After another postponement at the weekend, Macclesfield Blues are understandably desperate to get back on the park and play. Whilst intensive training may be fine, it’s no substitute for competitive rugby. The Blues are hopeful that this weekend’s game against Luctonians will still go ahead, though at the moment Priory Park is under water. Fingers crossed the weather Gods will look favourable upon the Blues, otherwise the season could well go on into May, and nobody really wants that.
So how are the boys bearing up? How are the Blues coping with the enforced layoffs? Are all the players fit and raring to go? The person with all the answers is Head Coach, Giles Heagerty. Here’s what he had to say.
Are the postponements affecting team morale?
“Well, as you can imagine we’re all very frustrated by events. I’m particular cheesed off by last weekend’s events, because there was no way Otley’s pitch was ever going to be fit to play on last Saturday, yet we were still dragged all the way up there. Generally, the overall feeling is one of frustration and annoyance. We’ve spoken many times about the fickle mistress that is momentum and its importance for the team. We’ve managed to build that, and we played well against Caldy and got 5 points against Tynedale, then our plans were derailed yet again by the weather.”
“As a team all you really want to do is keep playing. Not only in terms of maintaining momentum, but also in terms of avoiding congestion at the end of the season. Nobody really wants the season to stretch into May: it’s long and arduous enough as it is. If there is a positive to take out of the whole sorry affair, it’s that it does give you the opportunity to get everybody fresh. A couple of lads took knocks and bumps over the last few weeks, so the enforced layoff has given us the opportunity to keep them out of the firing line. The flipside of that particular coin is that we’ve also not had a chance to look at some of the boys like Billy Robinson and Ben Jones who’ve been playing really well for the Twos.”
Does enforced rest in any way compensate for a loss of match fitness?
“I’m not sure that is does really. It’s inevitable that you will lose some sharpness if you’re not playing competitively. However, we always aim to recreate as close to match conditions as we can in the practices we run. You’ll never get true match sharpness with playing rugby competitively, but I wouldn’t say I’m overly concerned about it, unless our enforced layoff lasts any longer.”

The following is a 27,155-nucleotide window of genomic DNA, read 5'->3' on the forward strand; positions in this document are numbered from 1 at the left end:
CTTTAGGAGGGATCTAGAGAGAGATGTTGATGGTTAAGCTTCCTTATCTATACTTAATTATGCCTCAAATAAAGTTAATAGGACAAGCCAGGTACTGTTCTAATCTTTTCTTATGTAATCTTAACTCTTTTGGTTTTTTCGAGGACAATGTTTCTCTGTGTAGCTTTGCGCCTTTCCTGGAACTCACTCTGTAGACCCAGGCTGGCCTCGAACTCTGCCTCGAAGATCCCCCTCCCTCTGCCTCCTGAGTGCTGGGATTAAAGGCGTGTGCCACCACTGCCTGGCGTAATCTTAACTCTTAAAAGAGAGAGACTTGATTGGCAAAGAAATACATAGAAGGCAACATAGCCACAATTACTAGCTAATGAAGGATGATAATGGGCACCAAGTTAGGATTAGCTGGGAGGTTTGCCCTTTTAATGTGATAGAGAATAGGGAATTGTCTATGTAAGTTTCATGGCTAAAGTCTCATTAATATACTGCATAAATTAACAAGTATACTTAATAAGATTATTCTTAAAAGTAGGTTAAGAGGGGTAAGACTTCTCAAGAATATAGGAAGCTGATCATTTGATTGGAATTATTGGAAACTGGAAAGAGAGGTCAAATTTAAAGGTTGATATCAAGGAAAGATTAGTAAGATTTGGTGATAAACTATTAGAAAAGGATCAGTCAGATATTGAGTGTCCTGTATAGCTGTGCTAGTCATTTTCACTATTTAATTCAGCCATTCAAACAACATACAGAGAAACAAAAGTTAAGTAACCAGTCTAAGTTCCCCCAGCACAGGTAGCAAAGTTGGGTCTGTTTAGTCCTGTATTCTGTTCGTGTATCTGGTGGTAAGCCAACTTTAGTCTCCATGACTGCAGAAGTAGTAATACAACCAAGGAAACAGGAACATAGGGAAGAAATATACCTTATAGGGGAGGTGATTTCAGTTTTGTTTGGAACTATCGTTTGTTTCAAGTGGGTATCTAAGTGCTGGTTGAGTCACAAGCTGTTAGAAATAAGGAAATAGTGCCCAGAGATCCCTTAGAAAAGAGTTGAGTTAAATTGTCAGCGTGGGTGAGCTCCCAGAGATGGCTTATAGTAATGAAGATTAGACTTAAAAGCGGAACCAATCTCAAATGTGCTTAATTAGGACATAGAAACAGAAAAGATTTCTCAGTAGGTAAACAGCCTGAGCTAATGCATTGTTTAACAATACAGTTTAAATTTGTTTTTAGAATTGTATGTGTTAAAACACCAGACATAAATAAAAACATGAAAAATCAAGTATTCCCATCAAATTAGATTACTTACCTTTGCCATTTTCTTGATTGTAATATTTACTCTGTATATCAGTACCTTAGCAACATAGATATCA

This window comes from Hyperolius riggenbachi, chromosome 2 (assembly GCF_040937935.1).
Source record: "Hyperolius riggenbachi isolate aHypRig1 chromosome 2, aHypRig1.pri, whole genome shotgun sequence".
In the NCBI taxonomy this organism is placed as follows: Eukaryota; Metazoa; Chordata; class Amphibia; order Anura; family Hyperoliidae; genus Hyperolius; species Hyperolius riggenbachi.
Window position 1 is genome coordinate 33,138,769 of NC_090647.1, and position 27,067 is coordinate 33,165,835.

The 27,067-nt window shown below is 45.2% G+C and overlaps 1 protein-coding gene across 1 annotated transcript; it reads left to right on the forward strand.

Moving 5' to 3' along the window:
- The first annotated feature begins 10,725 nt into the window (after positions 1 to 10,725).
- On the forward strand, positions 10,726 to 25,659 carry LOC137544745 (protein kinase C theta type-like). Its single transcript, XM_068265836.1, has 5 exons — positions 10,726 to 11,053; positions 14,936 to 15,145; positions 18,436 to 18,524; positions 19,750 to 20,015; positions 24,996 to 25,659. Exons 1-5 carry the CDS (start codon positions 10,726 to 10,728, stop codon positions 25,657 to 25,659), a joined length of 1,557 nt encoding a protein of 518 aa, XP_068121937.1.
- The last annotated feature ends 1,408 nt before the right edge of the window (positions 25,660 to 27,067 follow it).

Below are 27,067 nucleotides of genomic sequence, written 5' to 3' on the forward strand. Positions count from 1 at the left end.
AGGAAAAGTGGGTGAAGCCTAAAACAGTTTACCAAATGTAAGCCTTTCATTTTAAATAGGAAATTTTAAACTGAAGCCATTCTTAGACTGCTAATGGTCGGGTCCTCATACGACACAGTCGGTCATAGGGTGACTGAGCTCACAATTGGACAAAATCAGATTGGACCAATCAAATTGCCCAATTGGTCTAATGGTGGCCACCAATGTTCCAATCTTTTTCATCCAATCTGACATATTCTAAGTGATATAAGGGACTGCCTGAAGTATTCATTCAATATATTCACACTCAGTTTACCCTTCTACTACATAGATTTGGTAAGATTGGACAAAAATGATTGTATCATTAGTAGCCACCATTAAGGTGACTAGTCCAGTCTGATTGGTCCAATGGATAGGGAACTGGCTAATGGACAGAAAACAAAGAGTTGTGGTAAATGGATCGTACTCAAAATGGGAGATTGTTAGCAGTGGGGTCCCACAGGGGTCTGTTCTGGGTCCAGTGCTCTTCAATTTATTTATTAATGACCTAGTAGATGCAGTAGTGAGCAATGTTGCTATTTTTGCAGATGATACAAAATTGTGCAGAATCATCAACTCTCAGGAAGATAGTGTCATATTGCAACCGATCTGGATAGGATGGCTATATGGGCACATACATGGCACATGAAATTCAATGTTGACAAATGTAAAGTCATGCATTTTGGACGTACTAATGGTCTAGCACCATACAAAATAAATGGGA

Do you know when the rearranged fixtures will be played?
“We know that we’ve got a game on 27th February against Broadstreet, and we’ll be playing Preston away on the 12th March. Both of these were weather weekends, so they were easier games to accommodate. We also now know that last week’s postponed game against Otley is going to be played on Easter Saturday, when we should’ve been playing the Cheshire Cup Final. That game will get pushed back, and the rest really depends on what happens this weekend. Had we had a home game last weekend we couldn’t have played because Priory Park was under water. That means we’re going to have to stay off the pitch all week in training and hope for the best. Hopefully the weather will cooperate and let us play. If it doesn’t, then we could be in real trouble.”
Luctonians have suffered even more than the Blues with fixture postponements: do you think this will have a knock on effect on their game?
“It’s hard to say really. They’re a difficult team to fathom. When we went down there and won, it was pretty obvious that they had a set game plan which they executed well. They didn’t want the ball, and kicked it back to us every time they got possession because they thought their defence was good enough to cope with anything we threw at it. It will be interesting to see what they do this weekend, because they’ve managed to nick a couple of results. Those victories have eased their plight at the bottom of the table a little. It’s getting very tight down there, and they know that another couple of wins will lift them clear of the relegation threat and give them some breathing space.”
“We’re certainly expecting Luctonians to come here and compete. Why wouldn’t they? We’re just not sure how they’re going to approach the game. Any way to some extent that’s academic, as there are never any easy games as I’ve said many times before. What I would say is that both sides would probably prefer to play on a dry track. Both teams like to play rugby. So if we can manage to get the water off the pitch and get the game on, I think the supporters can definitely expect a decent match.”